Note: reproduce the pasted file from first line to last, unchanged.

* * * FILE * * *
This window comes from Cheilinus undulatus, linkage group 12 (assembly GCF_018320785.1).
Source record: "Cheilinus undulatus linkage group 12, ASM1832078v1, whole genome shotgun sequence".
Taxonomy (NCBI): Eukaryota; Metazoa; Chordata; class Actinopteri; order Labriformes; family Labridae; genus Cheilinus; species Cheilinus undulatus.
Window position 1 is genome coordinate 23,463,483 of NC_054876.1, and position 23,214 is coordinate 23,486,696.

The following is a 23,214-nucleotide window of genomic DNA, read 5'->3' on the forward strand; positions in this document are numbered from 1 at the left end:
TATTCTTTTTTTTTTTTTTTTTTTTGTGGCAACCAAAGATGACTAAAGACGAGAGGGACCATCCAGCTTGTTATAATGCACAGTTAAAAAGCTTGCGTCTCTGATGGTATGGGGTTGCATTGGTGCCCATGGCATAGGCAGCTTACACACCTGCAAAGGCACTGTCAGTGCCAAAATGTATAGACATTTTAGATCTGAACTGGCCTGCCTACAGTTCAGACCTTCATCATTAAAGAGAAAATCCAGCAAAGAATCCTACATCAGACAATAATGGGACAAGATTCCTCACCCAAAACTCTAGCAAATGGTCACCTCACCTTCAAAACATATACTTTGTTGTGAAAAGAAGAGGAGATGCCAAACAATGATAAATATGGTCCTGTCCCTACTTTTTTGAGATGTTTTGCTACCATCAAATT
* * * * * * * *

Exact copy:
This window comes from Cheilinus undulatus, linkage group 12 (assembly GCF_018320785.1).
Source record: "Cheilinus undulatus linkage group 12, ASM1832078v1, whole genome shotgun sequence".
Taxonomy (NCBI): Eukaryota; Metazoa; Chordata; class Actinopteri; order Labriformes; family Labridae; genus Cheilinus; species Cheilinus undulatus.
Window position 1 is genome coordinate 23,463,483 of NC_054876.1, and position 23,214 is coordinate 23,486,696.

The following is a 23,214-nucleotide window of genomic DNA, read 5'->3' on the forward strand; positions in this document are numbered from 1 at the left end:
TATTCTTTTTTTTTTTTTTTTTTTTGTGGCAACCAAAGATGACTAAAGACGAGAGGGACCATCCAGCTTGTTATAATGCACAGTTAAAAAGCTTGCGTCTCTGATGGTATGGGGTTGCATTGGTGCCCATGGCATAGGCAGCTTACACACCTGCAAAGGCACTGTCAGTGCCAAAATGTATAGACATTTTAGATCTGAACTGGCCTGCCTACAGTTCAGACCTTCATCATTAAAGAGAAAATCCAGCAAAGAATCCTACATCAGACAATAATGGGACAAGATTCCTCACCCAAAACTCTAGCAAATGGTCACCTCACCTTCAAAACATATACTTTGTTGTGAAAAGAAGAGGAGATGCCAAACAATGATAAATATGGTCCTGTCCCTACTTTTTTGAGATGTTTTGCTACCATCAAATT